on 26 June 2006
Jung Chang is supposedly one of the most successful Chinese authors; yet her work is banned in her native country and she now lives in London, England. I first heard about "Wild Swans" several years ago but never got around until reading it until now. Now I've read it I'm sorry that I waited so long.
A quote on the cover says "It is impossible to exaggerate the importance of this book." - I thought to myself that this must be exaggeration. I expected the book to be interesting; I wanted to find out more about China's recent history and I was sure it would be interesting to read what it was like to live through the cultural revolution, but I didn't think its importance would be more than a bit of human interest. I was wrong: the quote is right on the money. This book is important especially if you're like me and thought that you understood enough about China. I thought that I knew what the cultural revolution was about. I thought it was just some craziness in which doctors, administrators and other professionals were sent to work in the fields. What I had no idea about was what it was really like for the people involved. I had also thought that the Chinese government was uniformly bad, responsible as it has been for the invasion of Tibet and gross human rights violations. While that is true, it seems that, like many things, the truth is more complex than it first appears. But this book is more than just dry historical fact - it packs an emotional punch that is hard to overstate. Not only is great suffering described but also great courage and bravery. I often found myself wondering how I would have acted if I found myself in similar situations to the author's parents and whether I would have the courage to act as they did.
In summary, this book is very much worth reading because, in spite of the horror and cruelty described, the courage and resilience shown by the author's family - in particular Yu-fang, her grandmother, Shou-yu, her father and De-hong, her mother - is uplifting and inspiring. Another important reason for reading this book is it serves as object lesson of what can happen when a totalitarian government gains power and should make us ever more careful of who we allow to govern us and especially wary of political and religious extremists of any kind.
on 29 May 2004
I've been glued to this book for the past fortnight - it is so vivid that it feels like you're actually there, in China. Calm gardens, with streams, peach blossoms and flowers form the back drop to many of the scenes, and this beautiful natural landscape contrasts with the mindless violence and disorder of the human world.
Jung Chang's writing is deceptively simple and you truly relate and identify both with the narrator and her family. This means that it's like a gripping novel, as well as biography.
Plus, this book gives you an insider view of the irrationality of Chinese Communism and shows George Orwell's nightmare vision of '1984' to be more accurate than ever. Yet, the book never lapses into tedious explanations or arguments, teaching us history without any effort.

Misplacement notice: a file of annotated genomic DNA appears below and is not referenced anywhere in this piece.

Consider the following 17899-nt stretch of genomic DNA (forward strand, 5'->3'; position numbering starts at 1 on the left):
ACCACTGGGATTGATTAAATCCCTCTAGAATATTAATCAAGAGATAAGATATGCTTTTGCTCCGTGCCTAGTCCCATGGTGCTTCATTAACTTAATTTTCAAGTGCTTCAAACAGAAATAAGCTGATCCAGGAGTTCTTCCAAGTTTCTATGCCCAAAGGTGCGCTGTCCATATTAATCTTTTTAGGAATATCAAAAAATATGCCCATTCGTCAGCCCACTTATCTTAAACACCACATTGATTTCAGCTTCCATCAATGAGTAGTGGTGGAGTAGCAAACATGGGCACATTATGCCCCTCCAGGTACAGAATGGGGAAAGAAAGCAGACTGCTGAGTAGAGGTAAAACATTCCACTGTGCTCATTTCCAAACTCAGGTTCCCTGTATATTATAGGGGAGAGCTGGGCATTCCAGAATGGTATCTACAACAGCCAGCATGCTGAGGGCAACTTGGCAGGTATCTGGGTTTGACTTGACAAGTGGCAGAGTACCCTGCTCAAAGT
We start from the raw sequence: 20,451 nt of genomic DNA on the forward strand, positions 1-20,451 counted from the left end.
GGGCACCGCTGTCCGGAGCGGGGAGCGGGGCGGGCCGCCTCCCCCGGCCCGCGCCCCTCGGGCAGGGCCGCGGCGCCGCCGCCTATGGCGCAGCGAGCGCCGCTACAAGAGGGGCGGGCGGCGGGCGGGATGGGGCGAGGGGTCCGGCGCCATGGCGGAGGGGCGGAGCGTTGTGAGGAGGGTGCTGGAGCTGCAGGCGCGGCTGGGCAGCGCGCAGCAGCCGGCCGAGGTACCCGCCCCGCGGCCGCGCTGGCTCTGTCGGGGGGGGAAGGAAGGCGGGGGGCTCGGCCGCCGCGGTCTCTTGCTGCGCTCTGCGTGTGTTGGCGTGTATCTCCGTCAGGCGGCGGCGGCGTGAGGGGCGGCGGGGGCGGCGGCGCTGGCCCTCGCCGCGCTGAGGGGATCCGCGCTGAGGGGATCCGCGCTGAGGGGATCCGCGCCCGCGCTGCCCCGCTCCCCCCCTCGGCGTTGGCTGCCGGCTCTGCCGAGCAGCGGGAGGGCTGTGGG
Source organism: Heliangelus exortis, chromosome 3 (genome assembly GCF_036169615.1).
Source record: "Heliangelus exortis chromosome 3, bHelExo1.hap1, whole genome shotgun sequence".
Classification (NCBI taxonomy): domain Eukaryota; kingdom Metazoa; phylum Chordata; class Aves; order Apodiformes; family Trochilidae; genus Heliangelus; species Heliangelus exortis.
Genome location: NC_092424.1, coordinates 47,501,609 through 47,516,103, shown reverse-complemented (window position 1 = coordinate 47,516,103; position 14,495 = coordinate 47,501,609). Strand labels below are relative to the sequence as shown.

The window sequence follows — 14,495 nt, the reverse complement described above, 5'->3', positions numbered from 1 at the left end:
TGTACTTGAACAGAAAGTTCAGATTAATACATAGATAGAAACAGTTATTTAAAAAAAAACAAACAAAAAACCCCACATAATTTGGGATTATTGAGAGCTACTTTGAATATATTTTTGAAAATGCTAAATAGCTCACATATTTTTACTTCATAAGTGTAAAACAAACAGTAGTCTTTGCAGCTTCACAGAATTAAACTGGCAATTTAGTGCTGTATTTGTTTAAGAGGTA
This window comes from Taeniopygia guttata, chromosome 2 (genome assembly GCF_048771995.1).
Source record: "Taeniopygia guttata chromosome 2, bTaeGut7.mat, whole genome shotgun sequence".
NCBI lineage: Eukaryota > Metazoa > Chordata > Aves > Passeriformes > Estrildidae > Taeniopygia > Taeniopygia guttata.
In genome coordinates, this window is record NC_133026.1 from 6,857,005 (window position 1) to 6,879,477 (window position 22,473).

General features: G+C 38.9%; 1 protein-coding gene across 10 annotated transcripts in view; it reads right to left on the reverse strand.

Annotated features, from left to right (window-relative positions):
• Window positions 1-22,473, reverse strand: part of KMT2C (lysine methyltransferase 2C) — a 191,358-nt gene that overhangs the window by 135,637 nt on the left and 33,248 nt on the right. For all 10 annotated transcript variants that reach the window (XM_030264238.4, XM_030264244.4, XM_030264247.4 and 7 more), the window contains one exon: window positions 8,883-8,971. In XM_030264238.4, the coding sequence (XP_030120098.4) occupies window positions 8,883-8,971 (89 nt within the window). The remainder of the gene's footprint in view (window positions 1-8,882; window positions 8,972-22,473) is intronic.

Jung Chang's unforgettable masterpiece says more about modern China than all ideological or political disputations together. It is history with a moving human touch, a gripping physical tale.
As an example, her analysis of the Cultural Revolution is outstanding: A bunch of arrogant children of high CP officials creates a pro-Mao movement. The master manipulator Mao uses them for the creation of a youth army and for the smashing of his political opponents. Millions of innocent Chinese are slaughtered, crippled or humiliated in an eight year wave of senseless (not for Mao) turmoil and social upheaval ( no doctors, no teachers, no scientists, no musicians...).
The CR shows that for Mao individual lives (except his own) were totally unimportant. Paramount was that he retained his power.
Jung Chang's book is a history of old and new feudalism. In the old one, there were warlords (and before, an emperor), in the new one, a party leader.
In both feudalisms, power was a synonym for survival in the struggle for life. It meant food, shelter, women, an army, loyal followers, perfect bureaucrats. The most 'cunning' survived in the brutal power struggles.
The author's portrait of Mao's character is profoundly characteristic: 'He was a restless fight promoter. He understood ugly human instincts such as envy and resentment and knew how to mobilize them for his ends. He ruled by getting people to hate each other. Mao had managed to turn people into the ultimate weapon of dictatorship.'
The missionaries of the communist gospel, like her father, a loyal and honest party bureaucrat, were killed (literally or psychologically) by the opportunists, careerists and cynics, who instinctively understood that power is an end, not a means, for instance, to better the living standard of the population.